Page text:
• 24810

            ‘more appreciative and open’ than whom? Does discussing a point that’s very valid in journalism devaluate ones appreciation of ABlogToWatch, or is it the other way around? And open to what?

          • Pete Pete

            we’re not allowed to touch the sore spot.

          • Marius

            The silent part of the audience? Is that a Masonic Order?

          • Tea Hound

            My advice to you and all at ABTW is to grab as many freebies, trips, dinners, trips to strip bars and sacks of cash left under bridges at midnight as you possibly can. That’s what I’d do. When I get around to starting Tea Hound Watches – Because Time Costs Money! (And Quite A Lot Of It Too), I will be giving the most love to the brands that pay me the most. Pure and simple. And the comments will all be moderated until I end up writing them myself. In fact I’ll just let the brand marketers do all the content writing and uploading, as this blogging thing seems to be too much of a distraction from my constitutional G&T and giving my ego a damn good stroking.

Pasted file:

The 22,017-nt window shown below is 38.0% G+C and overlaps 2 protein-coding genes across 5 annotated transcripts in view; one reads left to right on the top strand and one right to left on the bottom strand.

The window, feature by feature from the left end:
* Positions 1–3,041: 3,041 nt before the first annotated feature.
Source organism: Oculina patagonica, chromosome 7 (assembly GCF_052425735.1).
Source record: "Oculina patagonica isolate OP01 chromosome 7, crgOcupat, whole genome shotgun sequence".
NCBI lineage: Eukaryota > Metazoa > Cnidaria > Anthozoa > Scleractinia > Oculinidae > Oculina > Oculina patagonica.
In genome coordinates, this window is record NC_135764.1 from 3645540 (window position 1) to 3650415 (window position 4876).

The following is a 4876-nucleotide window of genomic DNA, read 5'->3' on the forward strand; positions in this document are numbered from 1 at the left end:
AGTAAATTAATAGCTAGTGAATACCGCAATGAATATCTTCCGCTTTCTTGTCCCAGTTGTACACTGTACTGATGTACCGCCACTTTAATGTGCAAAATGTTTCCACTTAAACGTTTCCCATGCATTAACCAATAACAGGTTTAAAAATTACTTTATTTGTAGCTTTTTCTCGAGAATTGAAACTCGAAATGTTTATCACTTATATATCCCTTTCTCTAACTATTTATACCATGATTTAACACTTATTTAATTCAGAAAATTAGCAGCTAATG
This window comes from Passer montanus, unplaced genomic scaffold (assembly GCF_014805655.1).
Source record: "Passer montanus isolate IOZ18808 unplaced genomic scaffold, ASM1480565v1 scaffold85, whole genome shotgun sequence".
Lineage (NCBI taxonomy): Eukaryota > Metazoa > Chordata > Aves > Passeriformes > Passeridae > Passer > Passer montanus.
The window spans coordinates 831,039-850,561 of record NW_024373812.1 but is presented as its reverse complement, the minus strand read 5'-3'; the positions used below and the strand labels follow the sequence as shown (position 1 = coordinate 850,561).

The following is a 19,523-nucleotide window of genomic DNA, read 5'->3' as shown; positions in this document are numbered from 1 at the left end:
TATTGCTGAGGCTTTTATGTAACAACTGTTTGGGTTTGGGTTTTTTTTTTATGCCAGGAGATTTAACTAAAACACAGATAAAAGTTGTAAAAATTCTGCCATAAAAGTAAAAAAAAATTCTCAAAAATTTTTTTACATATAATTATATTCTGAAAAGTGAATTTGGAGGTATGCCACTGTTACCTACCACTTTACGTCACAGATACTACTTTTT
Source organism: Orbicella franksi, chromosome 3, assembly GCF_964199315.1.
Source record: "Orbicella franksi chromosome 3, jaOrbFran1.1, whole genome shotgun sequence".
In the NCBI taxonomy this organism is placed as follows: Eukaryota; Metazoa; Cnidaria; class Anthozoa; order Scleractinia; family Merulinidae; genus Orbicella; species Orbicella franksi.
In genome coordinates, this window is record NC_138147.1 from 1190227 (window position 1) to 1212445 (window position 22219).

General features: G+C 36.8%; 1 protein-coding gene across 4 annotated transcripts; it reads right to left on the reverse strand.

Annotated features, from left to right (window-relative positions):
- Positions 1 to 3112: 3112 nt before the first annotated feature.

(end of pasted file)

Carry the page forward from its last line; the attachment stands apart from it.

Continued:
• David Bredan

            Sounds like something I’d want to read and then flip out and/or troll in the comments. Ah, good times ahead.

          • Ariel Adams

            If you feel that the lifestyle is so glamorous and just as you describe it then by all means sample the waters for yourself.

        • Ariel Adams